Psychophysiological study of the phenotype and the endophenotype in children with neurodevelopmental disorders

Doctoral Dissertation uoadl:3221376 3 Read counter

Unit:
Faculty of Medicine
Library of the School of Health Sciences
Deposit date:
2022-06-23
Year:
2022
Author:
Makris Gerasimos
Dissertation committee:
Παναγιώτα Περβανίδου, Αναπληρώτρια Καθηγήτρια, Ιατρική Σχολή, ΕΚΠΑ
Χαράλαμπος Παπαγεωργίου, Ομότιμος Καθηγητής, Ιατρική Σχολή, ΕΚΠΑ
Γεώργιος Χρούσος, Ομότιμος Καθηγητής, Ιατρική Σχολή, ΕΚΠΑ
Χριστίνα Κανακά-Gantenbein, Καθηγήτρια, Ιατρική Σχολή, ΕΚΠΑ
Kατερίνα Παπανικολάου, Καθηγήτρια, Ιατρική Σχολή, ΕΚΠΑ
Γεράσιμος Κολαΐτης, Καθηγητής, Ιατρική Σχολή, ΕΚΠΑ
Μαρία –Ροζέ Πονς, Αναπληρώτρια Καθηγήτρια, Ιατρική Σχολή, ΕΚΠΑ
Original Title:
Ψυχοφυσιολογική μελέτη του φαινοτύπου και του ενδοφαινοτύπου παιδιών με νευροαναπτυξιακές διαταραχές
Languages:
Greek
Translated title:
Psychophysiological study of the phenotype and the endophenotype in children with neurodevelopmental disorders
Summary:
Background: The occurrence of neurodevelopmental disorders (NDDs) is determined by complex and multiple causal factors. In other words, NDDs arise as a result of a combination of genetic, biological, psychosocial and environmental risk factors. Prospective studies indicate that the exposure to organochlorine pesticides (OCPs) during fetal life, infancy and early childhood may be associated with features of NDDs in children. However, few studies have investigated the concentrations of serum OCPs in children with categorically diagnosed NDDs. Moreover, there is evidence that children with NDDs may exhibit atypical responses to stress and alterations in concentrations and diurnal secretion of stress hormones. Also, immune system pertrubations have been reported in several NDDs. For example, high mobility group box 1 protein (HMGB1), which is a protein from the alarmin family, has been suggested to be involved in the immune dysfunction and inflammation reported in Autism Spectrum Disorder (ASD).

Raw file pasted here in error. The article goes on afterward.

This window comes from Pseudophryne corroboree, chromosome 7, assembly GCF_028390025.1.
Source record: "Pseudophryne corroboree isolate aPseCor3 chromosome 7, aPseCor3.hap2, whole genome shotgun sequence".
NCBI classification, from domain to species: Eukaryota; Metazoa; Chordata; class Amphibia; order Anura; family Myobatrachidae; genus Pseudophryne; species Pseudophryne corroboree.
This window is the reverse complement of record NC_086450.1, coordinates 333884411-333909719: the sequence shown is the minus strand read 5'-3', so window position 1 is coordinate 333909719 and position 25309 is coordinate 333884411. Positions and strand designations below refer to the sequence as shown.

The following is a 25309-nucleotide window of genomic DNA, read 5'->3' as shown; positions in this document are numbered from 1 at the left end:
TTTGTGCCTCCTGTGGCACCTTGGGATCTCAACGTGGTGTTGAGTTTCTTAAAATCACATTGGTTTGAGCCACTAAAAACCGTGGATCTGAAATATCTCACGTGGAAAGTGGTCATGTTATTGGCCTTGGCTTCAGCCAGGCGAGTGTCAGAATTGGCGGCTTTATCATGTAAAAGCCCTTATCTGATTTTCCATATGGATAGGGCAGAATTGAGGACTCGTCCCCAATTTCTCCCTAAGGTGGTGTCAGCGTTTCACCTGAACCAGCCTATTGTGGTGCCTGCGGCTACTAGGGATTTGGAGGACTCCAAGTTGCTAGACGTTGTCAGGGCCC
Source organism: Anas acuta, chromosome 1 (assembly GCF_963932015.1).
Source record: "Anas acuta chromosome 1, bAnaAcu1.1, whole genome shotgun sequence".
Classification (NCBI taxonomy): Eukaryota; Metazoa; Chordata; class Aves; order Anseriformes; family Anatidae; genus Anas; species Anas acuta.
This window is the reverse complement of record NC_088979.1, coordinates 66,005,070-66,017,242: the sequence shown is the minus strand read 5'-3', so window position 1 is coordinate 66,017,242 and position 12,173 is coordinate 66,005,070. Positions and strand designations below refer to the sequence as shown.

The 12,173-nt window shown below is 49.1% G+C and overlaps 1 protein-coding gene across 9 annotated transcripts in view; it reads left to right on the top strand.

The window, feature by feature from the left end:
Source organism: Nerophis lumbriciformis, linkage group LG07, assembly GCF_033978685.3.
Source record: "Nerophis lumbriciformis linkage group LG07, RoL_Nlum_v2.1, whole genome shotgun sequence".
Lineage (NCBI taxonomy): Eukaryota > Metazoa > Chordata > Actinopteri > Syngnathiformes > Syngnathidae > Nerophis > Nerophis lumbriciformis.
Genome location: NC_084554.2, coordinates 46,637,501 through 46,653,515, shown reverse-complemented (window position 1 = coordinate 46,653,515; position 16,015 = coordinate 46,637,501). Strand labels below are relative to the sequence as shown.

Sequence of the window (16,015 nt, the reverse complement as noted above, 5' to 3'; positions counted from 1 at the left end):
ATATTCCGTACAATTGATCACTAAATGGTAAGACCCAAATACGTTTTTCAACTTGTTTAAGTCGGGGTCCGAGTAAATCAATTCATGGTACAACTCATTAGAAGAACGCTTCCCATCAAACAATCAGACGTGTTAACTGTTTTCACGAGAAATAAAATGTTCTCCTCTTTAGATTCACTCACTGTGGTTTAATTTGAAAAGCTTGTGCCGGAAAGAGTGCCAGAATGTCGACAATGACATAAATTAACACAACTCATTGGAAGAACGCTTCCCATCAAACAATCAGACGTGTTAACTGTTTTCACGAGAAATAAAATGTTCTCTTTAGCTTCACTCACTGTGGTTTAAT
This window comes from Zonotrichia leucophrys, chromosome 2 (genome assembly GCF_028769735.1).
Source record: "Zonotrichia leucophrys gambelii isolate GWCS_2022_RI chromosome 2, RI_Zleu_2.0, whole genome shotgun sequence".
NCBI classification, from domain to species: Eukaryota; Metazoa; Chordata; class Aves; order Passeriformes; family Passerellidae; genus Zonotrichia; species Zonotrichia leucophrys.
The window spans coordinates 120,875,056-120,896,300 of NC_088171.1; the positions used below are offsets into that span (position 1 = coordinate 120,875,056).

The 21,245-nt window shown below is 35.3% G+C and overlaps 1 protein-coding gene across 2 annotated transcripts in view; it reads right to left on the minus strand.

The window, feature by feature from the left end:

Methods: In the current thesis three independent cross-sectional studies are presented. The aim of the first study was to assess the serum concentrations (SCs) and detection rates (DRs) of Dichlorodiphenyltrichloroethane (DDT) metabolites, Hexachlorocyclohexane (HCH) isomers, cyclodienes and methoxychlor in children with ASD, Attention-Deficit Hyperactivity Disorder (ADHD), and Specific Learning Disorder (SLD), all of normal intelligence, compared to Typically Developing controls (TD). In total 114 schoolchildren, of both sexes, aged 6-13 years old, were distributed into four groups: ASD (n=39), ADHD (n=21), SLD (n=32) and TD (n=18). Each clinical group was compared to the TD group. SCs were determined by gas chromatography and are presented as nanograms/gram lipid. In the second study, we assessed diurnal profiles and stress responses of salivary cortisol and α-amylase (sAA) in children with ASD, ADHD, and SLD compared to TD children. A total of 157 children of both sexes, aged 6-12 years old, distributed into four groups: ADHD (N=34), ASD (N=56), SLD (N=43), TD (N=24). Salivary samples were collected at three time points during a day, as well as before and 5 min after an academic performance test and a moral cognition task. Finally, the third study aimed to assess HMGB1 SCs in high-functioning ASD children compared to TD controls and to explore their associations with the Autism Spectrum Quotient (AQ), the Empathy Quotient (EQ), and the Systemizing Quotient (SQ). The study involved 42 ASD children and 38 TD children, all-male, aged 6-13 years old. HMGB1 SCs were measured by enzyme-linked immunosorbent assay. Groups were comparable regarding age, general IQ, birth weight, and maternal age at birth.